A return of the ‘minibus’ for 2017?

An idea that House Speaker Paul Ryan (R-Wis.) had once floated to fund the government appears to be percolating again in Congress.

Even before the end of fiscal 2016, Ryan had proposed the idea of passing a few “minibuses,” or small spending bills based on some of the still-unfinished appropriations measures, while passing a continuing resolution that would keep funding at 2016 levels for the other civilian agencies.

The plan could reappear as Congress returns from recess Nov. 14 and takes another stab at a budget solution before the current short-term continuing resolution expires Dec. 9.

But House Democratic leadership isn’t thrilled by Ryan’s idea.

“If you want to do minibuses, they have to add up to an omnibus,” House Minority Speaker Nancy Pelosi (D-Calif.) said during an Oct. 19 press conference. “But to do a minibus and a [continuing resolution] is like two derelictions of duty. We are failing on two scores. We have to rise up to our responsibility of what we have to do. We come back, we are ready to cooperate in any way to get this done in a reasonable time and remove all doubt that we will have an appropriations bill going into next year.”

Ryan’s office did not immediately respond to a request for comment.

Though it’s relatively unclear which appropriations bills Ryan would want to package together under the “minibus,” Republican leadership will likely use this scenario to boost defense spending while keeping other agencies’ spending flat.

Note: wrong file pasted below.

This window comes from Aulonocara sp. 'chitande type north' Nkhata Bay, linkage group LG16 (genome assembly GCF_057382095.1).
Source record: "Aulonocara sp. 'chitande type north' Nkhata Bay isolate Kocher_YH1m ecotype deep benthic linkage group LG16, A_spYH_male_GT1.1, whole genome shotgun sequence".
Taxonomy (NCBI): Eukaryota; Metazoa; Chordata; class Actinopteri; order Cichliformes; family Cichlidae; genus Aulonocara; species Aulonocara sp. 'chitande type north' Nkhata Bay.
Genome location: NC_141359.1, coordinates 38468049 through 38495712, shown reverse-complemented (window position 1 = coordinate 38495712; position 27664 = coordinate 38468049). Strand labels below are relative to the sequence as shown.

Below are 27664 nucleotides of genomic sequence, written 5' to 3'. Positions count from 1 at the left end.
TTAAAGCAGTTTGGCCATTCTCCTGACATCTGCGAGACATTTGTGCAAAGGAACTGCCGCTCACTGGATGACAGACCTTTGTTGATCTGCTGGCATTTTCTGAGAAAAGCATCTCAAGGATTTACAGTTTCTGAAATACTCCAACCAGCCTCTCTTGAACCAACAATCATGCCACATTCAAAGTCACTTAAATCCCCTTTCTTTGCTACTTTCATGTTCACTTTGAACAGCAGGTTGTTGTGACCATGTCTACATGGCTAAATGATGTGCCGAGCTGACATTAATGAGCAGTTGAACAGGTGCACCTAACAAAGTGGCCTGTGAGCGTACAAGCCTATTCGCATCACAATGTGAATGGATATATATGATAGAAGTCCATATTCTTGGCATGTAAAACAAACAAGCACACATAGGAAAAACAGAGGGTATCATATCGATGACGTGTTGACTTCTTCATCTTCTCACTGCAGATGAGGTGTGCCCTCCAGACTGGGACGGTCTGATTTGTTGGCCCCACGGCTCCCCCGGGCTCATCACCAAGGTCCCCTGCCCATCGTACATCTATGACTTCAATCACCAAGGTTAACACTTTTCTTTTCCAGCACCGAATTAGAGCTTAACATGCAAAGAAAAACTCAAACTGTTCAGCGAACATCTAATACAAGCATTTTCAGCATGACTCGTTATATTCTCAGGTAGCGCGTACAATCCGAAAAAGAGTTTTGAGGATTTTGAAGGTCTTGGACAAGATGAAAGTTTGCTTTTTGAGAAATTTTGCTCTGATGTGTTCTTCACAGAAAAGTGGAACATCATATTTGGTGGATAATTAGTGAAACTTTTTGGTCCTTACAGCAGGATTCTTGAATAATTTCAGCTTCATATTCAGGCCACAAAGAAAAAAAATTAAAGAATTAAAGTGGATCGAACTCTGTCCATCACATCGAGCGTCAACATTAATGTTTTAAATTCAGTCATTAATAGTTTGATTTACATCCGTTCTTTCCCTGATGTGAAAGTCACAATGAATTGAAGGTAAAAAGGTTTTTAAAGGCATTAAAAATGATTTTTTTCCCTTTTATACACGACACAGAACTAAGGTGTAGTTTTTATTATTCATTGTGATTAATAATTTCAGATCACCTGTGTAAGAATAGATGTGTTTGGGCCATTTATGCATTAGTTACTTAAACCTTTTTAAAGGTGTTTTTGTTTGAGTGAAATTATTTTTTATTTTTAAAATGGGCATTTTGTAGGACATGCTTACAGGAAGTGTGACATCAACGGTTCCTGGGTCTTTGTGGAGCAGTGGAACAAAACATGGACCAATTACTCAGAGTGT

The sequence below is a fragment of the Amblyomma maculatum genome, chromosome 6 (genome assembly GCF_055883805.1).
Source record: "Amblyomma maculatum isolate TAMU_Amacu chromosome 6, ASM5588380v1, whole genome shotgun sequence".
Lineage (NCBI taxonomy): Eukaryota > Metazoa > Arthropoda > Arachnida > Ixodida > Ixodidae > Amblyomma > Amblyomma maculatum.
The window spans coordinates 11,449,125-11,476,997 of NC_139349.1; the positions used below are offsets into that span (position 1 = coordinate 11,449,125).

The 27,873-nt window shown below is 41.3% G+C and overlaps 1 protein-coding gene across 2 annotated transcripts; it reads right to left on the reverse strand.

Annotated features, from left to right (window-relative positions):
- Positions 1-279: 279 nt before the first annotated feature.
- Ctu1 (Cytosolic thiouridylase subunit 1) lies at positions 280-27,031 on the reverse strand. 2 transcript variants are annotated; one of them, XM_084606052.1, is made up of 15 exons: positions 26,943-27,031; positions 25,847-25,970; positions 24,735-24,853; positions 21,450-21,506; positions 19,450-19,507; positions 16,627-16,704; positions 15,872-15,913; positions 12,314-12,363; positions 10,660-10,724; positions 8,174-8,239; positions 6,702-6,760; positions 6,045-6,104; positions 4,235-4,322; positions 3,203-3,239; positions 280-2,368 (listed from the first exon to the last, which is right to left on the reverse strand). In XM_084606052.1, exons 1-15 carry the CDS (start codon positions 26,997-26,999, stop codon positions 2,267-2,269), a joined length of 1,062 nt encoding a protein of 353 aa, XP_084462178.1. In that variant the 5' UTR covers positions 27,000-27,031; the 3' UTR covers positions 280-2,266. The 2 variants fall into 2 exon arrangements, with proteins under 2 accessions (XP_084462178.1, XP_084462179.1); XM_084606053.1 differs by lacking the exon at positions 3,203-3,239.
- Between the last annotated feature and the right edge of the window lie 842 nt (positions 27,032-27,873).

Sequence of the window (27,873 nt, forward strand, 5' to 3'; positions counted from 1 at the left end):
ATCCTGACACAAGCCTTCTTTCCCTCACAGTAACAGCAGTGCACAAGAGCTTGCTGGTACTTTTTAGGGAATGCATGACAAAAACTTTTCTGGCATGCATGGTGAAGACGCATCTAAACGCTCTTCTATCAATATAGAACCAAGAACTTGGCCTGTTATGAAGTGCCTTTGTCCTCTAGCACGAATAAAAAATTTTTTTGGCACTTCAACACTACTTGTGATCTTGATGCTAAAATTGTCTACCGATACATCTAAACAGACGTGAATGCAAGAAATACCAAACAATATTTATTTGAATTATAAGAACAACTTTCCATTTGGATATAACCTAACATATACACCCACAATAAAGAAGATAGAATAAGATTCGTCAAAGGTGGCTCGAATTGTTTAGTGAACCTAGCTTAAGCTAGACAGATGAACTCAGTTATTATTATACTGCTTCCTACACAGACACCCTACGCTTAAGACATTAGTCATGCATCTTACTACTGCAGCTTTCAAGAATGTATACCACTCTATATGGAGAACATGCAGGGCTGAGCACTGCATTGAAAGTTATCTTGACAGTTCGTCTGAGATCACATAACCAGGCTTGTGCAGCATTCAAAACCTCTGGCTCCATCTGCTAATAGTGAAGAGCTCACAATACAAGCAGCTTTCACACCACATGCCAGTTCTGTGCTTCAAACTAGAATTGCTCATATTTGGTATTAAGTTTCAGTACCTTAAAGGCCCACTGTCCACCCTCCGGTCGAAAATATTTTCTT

But Congress already passed the Military Construction and Veterans Affairs Appropriations Act, which it attached to the continuing resolution it passed at the end of September.

The Senate has passed two of the 11 remaining appropriations bills, while the House passed four.

The Congressional Budget Office estimated what appropriations totals look like for both the House  and Senate. Here’s how they compare to 2016 enacted budget levels.

2017 ‘Minibus’ Outlooks by the Numbers
Appropriations  2016
House Proposed 2017 Discretionary Levels Senate Proposed 2017  Discretionary Levels
Agriculture $21.9 billion $21.3 billion $21.2 billion
Commerce, Justice, Science $55.7 billion $56 billion $56.3 billion
Defense $572.7 billion $575.7 billion (including OCO) $574.6 billion
Energy and Water $37.1 billion $37.4 billion $37.5 billion
Financial Services $23.2 billion $21.7 billion $22.5 billion
Homeland Security $47.8 billion $47.8 billion $48 billion
Interior and Environment $32.9 billion $32 billion $32.7 billion
Labor, HHS, Education $164.4 billion $163 billion $163.8 billion
Legislative Branch $4.4 billion $3.5 billion $3 billion
Military Construction and VA $79.7 billion $82.3 billion $82.3 billion
State, Foreign Operations $52.7 billion $37.2 billion $52 billion
Transportation, HUD $58.1 billion $58.2 billion $56.5 billion

The possibility is a far step away from the omnibus spending bill Congress passed at the end of 2015, which also included other pieces of legislation that lawmakers couldn’t pass otherwise, such as the Cybersecurity Act of 2015.

Congressional experts have said that future budget conversations will ultimately depend on which candidate wins the election Nov. 8.

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